Web Scraping 101
Today, I would like to learn what Web scraping is. This term has been floating around my head for a while. Perhaps I have unconsciously expected that this technique can make my life easier, especially when I try to get information, for example, food recipes.
Then, let’s go learn about that.
What is Web Scraping?
So, what is web scraping? What does this term even mean?
To be short and simple, web scraping is a technique for extracting data from websites. A little more in detail, we use web scraping tools (mostly called a bot or web scraper) to access the website and copying the data from it.
How do we get the data then?
We need to access to the website first. Then, we should decide what data we want to scrape. For example, we can extract food recipes, product images and prices, or sales data of online stores, and more.
Let’s imagine that we decided to scrape Pad Thai recipe (only because it is my soul food). We search “Pad Thai recipe” on Google, and click one of the results, in our example, we accessed “Tastes Better From Scratch”.
Easy Homemade Pad Thai - Tastes Better from Scratch
This amazing Pad Thai recipe is easy and approachable and can be made in under 30 minutes. It starts with fresh…
We really liked the recipe, so we are trying to scrape the information. However, we just realized that we don’t have any tool for scraping. Here, I found pretty useful scraping tools:
axios — Promise based HTTP client for the browser and node.js.
cheerio — jQuery for Node.js. Cheerio makes it easy to select, edit, and view DOM elements.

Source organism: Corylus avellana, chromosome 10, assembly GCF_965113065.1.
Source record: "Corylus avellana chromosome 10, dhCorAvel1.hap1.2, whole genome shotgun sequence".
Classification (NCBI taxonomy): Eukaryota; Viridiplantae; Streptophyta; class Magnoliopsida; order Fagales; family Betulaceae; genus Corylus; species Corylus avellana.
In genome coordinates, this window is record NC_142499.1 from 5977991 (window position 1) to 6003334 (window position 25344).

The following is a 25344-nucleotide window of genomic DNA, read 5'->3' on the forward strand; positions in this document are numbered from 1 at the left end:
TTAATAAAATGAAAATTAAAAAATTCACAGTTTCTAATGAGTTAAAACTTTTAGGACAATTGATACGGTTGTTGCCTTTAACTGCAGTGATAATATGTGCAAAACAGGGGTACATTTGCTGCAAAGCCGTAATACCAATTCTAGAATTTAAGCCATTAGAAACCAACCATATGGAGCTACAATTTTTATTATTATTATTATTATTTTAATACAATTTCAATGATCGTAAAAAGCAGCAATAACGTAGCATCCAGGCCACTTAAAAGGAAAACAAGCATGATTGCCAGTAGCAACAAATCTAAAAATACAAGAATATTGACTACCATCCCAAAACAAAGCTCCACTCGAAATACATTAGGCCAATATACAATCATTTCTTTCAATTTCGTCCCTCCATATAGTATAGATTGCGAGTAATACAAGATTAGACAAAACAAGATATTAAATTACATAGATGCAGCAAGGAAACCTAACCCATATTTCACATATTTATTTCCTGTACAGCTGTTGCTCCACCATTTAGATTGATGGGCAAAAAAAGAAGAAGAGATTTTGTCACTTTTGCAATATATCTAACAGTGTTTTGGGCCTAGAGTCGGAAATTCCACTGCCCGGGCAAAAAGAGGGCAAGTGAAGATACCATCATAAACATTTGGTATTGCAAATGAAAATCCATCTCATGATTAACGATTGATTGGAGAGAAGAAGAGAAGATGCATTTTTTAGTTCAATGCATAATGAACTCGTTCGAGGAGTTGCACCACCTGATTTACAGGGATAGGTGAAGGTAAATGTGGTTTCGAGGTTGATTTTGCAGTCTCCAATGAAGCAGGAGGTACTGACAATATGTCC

What is promise based HTTP? And what is jQuery for Node.js? We feel a little lost here. Don’t worry! Let’s not dig into those too deep. We only want to know what is happening. Simple is our motto for today.
First thing first. Think about what we do when we want to get something. We REQUEST items. Same concept is applied here too. If we want to get the information from the website, we need to REQUEST the website. Then what will happen? RESPONSE will follow. We request something, and response will come. And axios is helping the conversation.
With axios, we just got the entire information from the website, and we call it Hypertext Markup Language (HTML). The data includes not only the recipes, but also unnecessary information such as comments, other recommended recipes, and more. Reading thousands of lines of data to find our target information does not make any sense. And here comes the scraper tool, cheerio.
Cheerio will traverse the whole document with selector methods. It will select specific elements that we queried. This tool enables us to selectively choose the data, in our case, Pad Thai recipe. Here, this is our target information to extract in text:
In HTML, this information is assorted according to its attributes. For example, the attributes of the ingredients list looks like this:
The single ingredient has an attribute named, “div:nth-child(1)” under the ingredients list, “div.wprm-recipe-ingredients-container”. Now we know the selector, so let’s try to use cheerio.
If we want all ingredients, we can say:
Then, the result will be all the ingredients listed in text separated by comma. Of course we can apply same thing for instructions. It will be “.wprm-recipe-instructions” instead of “.wprm-recipe-ingreditents”. And, we are done! Now you can go try on your own! One thing to keep in mind is that cheerio only works on static websites.
One last thing!
Not all websites allow us scraping their documents. Usually, we can find out whether we are allowed or not with Robot.txt.